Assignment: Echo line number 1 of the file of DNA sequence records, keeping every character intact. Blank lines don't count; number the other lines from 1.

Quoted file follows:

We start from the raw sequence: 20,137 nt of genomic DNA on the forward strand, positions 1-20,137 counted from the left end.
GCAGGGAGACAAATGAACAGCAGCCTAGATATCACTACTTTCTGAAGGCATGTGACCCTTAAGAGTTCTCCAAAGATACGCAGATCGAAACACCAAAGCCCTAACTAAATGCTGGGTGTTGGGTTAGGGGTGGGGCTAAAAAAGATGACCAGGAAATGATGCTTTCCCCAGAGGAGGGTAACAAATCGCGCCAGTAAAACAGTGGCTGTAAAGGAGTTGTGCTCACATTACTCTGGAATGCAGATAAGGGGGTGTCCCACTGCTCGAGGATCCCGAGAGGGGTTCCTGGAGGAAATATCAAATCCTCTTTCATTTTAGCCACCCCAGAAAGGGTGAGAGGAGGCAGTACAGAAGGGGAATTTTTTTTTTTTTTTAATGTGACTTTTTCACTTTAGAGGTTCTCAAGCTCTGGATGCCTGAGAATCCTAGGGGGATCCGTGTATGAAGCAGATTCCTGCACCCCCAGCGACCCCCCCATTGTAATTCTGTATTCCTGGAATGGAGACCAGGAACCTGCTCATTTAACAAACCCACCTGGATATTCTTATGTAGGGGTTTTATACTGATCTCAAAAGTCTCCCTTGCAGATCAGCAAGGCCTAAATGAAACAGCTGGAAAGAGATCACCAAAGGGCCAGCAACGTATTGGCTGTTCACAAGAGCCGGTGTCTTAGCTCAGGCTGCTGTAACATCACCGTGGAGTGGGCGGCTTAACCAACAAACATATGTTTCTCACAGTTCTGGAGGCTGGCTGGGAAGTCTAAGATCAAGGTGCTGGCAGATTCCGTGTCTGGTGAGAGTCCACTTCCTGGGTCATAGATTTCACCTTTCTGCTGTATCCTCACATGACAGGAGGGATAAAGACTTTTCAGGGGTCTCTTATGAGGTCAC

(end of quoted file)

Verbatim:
We start from the raw sequence: 20,137 nt of genomic DNA on the forward strand, positions 1-20,137 counted from the left end.